Using standards helps determine the quality of the research and ensures its validity (Morse et al. 15). In this case, this instrument usually identifies a minimal level to be accepted as a reliable one or highlights the expectations to be met. Nonetheless, the primary drawback is the fact that it creates a clash of interests between “real” and idealized expectations and may increase the bias of the results (Morse et al. 16).
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It remains apparent that the validity and reliability of the results are dependent on the skills and competences of the researcher. In this case, the investigator has to able to apply various techniques to assess the outcomes and critique the results (Heale and Twycross 66). This aspect is relevant for both quantitative and qualitative research.
Data Verification Approaches
The researchers can use various strategies to avoid the bias of the research results. In this case, the scholar can apply methods such as taking descriptive notes, “data tranquilization”, and collaboration with other scientists (Noble and Smith 34).
It is one of the types of validity, which helps to ensure that all research instruments address the same variables (“Reliability and Validity” 3). Using this approach assists in achieving the most relevant outcomes, as the researcher focuses on the compliance of the data acquisition instruments with the expected study outcomes.
Generalizability is one of the measures, which affects the overall validity and reliability of the study. It remains apparent that the research sample is only able to cover a small group of the population, and this fact implies that the majority of responses are generalized (Leung 325). In this case, the results might be biased while influencing validity in a negative way (Leung 325).
In the context of validity and reliability, rigor is a strong obstacle, which the researcher has to overcome to deliver the results to the audience. In the case of the qualitative study, the primary rigor is to ensure that the results are valid and comply with the scientific theories and assumptions (Gioia, Corley, and Hamilton 15).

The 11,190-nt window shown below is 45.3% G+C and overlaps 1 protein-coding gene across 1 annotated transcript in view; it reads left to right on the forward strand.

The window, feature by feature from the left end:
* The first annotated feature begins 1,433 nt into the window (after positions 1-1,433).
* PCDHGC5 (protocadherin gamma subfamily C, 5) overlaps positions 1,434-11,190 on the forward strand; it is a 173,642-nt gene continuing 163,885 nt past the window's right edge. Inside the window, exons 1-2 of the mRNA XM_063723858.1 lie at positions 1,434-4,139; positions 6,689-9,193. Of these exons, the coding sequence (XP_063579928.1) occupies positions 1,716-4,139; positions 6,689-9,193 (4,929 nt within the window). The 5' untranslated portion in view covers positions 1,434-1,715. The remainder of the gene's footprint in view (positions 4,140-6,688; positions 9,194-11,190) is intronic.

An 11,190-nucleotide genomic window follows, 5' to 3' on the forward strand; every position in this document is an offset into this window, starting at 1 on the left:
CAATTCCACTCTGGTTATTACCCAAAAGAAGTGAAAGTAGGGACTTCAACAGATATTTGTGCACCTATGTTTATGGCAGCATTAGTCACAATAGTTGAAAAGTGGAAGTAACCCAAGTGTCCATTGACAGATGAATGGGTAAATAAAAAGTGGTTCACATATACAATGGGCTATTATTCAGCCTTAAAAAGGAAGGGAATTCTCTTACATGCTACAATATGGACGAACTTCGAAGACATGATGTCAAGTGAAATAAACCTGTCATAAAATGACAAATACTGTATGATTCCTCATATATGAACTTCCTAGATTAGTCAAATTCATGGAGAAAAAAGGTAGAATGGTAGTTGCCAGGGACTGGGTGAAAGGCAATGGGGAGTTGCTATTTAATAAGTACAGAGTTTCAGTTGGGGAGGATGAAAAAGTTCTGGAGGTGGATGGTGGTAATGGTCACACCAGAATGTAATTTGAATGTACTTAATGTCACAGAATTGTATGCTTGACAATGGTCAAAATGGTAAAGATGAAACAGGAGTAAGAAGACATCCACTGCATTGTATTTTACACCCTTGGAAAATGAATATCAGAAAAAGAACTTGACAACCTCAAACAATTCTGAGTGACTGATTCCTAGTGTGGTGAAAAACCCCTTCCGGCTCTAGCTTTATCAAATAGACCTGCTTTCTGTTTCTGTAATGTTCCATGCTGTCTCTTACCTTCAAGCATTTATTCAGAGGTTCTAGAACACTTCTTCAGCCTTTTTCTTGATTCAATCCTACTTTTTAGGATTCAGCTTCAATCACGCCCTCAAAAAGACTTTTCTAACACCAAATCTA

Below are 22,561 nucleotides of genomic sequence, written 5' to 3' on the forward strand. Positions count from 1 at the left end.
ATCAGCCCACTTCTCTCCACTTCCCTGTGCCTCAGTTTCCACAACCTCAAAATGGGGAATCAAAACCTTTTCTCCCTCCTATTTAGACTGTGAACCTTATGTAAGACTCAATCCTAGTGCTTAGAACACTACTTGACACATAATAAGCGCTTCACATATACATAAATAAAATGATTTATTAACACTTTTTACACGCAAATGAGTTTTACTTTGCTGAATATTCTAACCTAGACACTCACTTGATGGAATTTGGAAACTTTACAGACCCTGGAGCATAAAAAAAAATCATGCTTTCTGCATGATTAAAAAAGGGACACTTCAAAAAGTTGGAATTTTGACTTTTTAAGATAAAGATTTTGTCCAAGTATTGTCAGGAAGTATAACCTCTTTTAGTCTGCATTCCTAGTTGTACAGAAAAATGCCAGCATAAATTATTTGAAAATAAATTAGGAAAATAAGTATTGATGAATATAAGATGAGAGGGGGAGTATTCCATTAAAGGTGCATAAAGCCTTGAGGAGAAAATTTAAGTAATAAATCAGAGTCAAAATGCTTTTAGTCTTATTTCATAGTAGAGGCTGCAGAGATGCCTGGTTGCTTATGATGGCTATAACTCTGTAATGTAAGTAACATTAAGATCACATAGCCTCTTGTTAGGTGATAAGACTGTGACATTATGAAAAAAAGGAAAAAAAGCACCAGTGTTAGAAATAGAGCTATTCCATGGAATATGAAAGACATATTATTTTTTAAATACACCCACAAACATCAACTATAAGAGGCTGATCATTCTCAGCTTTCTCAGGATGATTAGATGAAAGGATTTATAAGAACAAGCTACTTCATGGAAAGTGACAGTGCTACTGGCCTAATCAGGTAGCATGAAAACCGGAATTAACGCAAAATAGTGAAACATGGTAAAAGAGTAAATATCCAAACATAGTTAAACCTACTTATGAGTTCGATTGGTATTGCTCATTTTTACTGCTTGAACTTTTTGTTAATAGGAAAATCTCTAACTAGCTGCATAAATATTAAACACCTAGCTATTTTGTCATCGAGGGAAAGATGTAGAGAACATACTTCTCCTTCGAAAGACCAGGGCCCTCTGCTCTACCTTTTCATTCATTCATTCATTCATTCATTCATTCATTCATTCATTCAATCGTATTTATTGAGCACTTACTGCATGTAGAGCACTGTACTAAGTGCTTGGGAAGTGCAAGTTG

This term has a clear correlation with the validity and reliability in qualitative research. In this case, trustworthiness ensures that the results are valuable and can be actively used in the subsequent studies (Elo et al. 2). In this case, it pertains to the fact that the outcomes have to be consistent with the research measures and objectives and be valid (Elo et al. 2).
It is one of the critical components of validity and reliability concepts, and it implies that the experiences highlighted in the qualitative study are accepted and recognized by the rest of the society (Thomas and Magilvy 152). In this case, it could be said that it has to have similarities with the previous findings and the commonly accepted behavior.
In turn, dependability is a critical constituent of validity and reliability concepts, and it focuses on the fact the different phases of the study are dependent on each other (Sinkovics, Penz, and Chauri 690). For instance, defining the purpose of the research has a vehement impact on the selection of the research methodology and sampling techniques.
It could be said that transferability is another critical component to assure a high level of validity and reliability of the results. In this case, this aspect implies that the findings can be applicable and transferable to different contexts (Polit and Beck 1451).
Elo, Satu, Maria Kaarianen, Outu Kanste, Tarja Polkki, Kati Utriainen, and Helvi Kyngas. Qualitative Content Analysis: A Focus on Trustworthiness. 2015. Web.
Gioia, Dennis, Kevin Corley, and Aimee Hamilton. “Seeking Qualitative Rigor in Inductive Research: Notes on Gioia Methodology.” Organizational Research Methods 16.1 (2012): 15-31. Print.
Heale, Roberta, and Alison Twycross. “Validity and Reliability in Quantitative Studies.” Evidence-Based Nursing 18.3 (2015): 66-67. Print.
Leung, Lawrence. “Validity, reliability, and generalizability in qualitative research.” Journal of Family Medicine in Primary Care 4.3 (2015): 324-327. Print.
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Morse, Janice, Michael Barrett, Maria Mayan, Karin Olson, and Jude Spiers. “Verification Strategies for Establishing Reliability and Validity in Qualitative Research.” International Journal of Qualitative Methods 1.2 (2002): 13-22. Print.
Noble, Helen, and Joanna Smith. “Issues of Validity and Reliability in Qualitative Research.” Evidence-Based Nursing 18.1 (2015): 34-35. Print.
Polit, Denise, and Cheryl Beck. “Generalization of Qualitative and Quantitative Research: Myths and Strategies.” International Journal of Nursing Studies 47.11 (2010): 1451-1458. Print.
Reliability and Validity. 2016. Web.
Sinkovics, Rudolf, Elfriede Penz, and Pervez Chauri. “Enhancing the Trustworthiness of Qualitative Research in International Business.” Management International Reviews 48.1 (2010): 689-714. Print. Web.
Thomas, Eileen, and Joan Magilvy. “Qualitative Rigor or Research Validity in Qualitative Research.” Journal for Specialists in Qualitative Research 16.1 (2016): 151-155. Print. Web.